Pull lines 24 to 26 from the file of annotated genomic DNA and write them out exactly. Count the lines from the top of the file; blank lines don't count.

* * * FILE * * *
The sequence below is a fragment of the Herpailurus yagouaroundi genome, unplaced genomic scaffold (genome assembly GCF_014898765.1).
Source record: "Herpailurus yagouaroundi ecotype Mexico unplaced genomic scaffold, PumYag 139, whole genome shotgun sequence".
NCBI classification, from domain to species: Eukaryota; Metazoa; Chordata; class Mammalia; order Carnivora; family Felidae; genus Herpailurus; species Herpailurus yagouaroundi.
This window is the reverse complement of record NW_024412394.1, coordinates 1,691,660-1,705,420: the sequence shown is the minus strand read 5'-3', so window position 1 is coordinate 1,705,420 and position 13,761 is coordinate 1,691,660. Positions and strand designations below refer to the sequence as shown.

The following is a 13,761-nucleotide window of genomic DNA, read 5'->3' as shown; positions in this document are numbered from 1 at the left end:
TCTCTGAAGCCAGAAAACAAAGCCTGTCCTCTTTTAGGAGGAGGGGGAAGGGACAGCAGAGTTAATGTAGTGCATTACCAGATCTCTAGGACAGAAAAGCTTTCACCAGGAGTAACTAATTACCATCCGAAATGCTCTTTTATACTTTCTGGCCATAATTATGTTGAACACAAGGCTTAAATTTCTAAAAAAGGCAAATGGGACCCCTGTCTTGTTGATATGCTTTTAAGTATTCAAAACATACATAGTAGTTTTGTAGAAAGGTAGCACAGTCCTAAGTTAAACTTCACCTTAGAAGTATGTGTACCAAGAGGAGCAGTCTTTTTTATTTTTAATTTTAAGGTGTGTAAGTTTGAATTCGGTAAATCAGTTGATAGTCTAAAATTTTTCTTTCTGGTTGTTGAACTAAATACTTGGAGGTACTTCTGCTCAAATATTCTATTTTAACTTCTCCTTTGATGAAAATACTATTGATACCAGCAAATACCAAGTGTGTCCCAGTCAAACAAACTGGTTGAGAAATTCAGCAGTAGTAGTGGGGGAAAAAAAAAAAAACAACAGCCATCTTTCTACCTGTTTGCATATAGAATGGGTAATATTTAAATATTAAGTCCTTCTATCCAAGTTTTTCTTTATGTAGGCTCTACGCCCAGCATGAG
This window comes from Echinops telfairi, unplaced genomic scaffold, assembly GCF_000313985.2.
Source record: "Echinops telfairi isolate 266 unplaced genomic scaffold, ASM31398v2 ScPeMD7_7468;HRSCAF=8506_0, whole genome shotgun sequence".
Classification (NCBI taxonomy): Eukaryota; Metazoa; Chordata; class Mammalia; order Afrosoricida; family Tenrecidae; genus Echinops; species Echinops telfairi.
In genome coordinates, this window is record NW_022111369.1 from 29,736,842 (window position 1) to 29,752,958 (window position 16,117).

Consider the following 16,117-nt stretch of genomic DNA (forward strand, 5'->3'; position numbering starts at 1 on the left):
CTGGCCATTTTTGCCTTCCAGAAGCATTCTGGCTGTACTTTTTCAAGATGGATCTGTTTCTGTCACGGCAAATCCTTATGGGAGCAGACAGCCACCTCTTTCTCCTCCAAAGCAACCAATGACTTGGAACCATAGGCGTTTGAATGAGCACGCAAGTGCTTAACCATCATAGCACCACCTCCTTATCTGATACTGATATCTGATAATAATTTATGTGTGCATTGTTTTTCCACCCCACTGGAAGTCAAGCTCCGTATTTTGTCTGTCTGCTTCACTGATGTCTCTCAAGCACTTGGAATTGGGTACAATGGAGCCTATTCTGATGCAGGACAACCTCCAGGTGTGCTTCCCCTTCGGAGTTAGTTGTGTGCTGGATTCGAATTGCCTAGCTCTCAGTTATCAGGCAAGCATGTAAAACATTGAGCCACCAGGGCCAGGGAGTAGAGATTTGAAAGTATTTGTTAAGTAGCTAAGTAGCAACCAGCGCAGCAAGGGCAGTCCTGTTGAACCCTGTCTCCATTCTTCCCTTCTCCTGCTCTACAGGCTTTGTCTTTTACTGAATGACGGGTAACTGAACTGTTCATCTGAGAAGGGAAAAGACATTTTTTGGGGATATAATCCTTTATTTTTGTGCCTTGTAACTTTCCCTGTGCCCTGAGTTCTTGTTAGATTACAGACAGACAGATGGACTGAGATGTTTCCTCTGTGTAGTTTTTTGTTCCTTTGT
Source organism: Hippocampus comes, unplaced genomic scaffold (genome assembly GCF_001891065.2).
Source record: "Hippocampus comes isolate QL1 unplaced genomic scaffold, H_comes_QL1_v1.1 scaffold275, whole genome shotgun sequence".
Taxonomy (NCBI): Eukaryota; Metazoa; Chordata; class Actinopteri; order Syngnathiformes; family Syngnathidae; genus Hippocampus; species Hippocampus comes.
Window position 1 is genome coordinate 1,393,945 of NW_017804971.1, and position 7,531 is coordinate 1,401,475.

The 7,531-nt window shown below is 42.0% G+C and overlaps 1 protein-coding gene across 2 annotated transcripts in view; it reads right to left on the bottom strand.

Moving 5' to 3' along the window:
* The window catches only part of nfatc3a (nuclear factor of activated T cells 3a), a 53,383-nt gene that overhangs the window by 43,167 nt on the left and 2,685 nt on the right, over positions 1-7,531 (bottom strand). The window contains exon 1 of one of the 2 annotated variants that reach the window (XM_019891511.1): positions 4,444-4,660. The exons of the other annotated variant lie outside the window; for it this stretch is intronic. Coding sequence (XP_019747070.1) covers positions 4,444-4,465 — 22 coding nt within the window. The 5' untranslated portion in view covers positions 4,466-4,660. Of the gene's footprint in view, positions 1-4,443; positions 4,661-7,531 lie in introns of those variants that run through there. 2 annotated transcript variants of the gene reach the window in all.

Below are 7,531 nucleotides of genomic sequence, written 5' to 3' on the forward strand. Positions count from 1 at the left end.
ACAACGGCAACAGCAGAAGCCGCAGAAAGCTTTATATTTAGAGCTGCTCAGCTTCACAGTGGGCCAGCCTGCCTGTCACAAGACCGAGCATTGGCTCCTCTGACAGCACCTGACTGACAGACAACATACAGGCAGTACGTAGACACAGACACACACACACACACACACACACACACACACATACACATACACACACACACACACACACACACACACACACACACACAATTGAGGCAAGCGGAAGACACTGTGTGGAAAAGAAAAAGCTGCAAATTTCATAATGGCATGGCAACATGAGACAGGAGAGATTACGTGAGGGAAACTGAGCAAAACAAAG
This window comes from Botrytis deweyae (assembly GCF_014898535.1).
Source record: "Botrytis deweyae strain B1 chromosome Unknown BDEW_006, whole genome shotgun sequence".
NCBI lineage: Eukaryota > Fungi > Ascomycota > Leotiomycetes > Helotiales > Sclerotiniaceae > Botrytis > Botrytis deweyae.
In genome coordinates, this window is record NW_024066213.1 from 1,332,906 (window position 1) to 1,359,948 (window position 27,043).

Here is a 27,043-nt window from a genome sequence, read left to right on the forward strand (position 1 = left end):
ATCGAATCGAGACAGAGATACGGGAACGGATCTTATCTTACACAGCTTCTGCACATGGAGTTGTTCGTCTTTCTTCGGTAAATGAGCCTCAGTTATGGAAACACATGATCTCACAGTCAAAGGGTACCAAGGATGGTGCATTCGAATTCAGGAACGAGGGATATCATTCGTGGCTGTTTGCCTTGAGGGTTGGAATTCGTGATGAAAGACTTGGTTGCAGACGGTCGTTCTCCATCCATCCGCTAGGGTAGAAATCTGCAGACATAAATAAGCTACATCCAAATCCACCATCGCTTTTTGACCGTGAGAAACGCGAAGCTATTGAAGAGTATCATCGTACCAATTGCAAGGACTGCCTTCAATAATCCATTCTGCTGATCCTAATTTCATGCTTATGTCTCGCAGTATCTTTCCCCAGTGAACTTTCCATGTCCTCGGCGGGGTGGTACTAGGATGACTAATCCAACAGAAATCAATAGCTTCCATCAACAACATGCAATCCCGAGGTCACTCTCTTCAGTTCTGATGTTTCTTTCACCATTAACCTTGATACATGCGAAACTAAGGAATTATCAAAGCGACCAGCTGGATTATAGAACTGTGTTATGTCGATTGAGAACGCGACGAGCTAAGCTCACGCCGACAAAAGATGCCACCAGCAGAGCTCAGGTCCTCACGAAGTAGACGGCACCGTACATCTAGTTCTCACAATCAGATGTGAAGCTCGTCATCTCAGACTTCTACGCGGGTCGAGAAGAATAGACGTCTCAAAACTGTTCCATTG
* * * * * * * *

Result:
NCBI lineage: Eukaryota > Fungi > Ascomycota > Leotiomycetes > Helotiales > Sclerotiniaceae > Botrytis > Botrytis deweyae.
In genome coordinates, this window is record NW_024066213.1 from 1,332,906 (window position 1) to 1,359,948 (window position 27,043).

Here is a 27,043-nt window from a genome sequence, read left to right on the forward strand (position 1 = left end):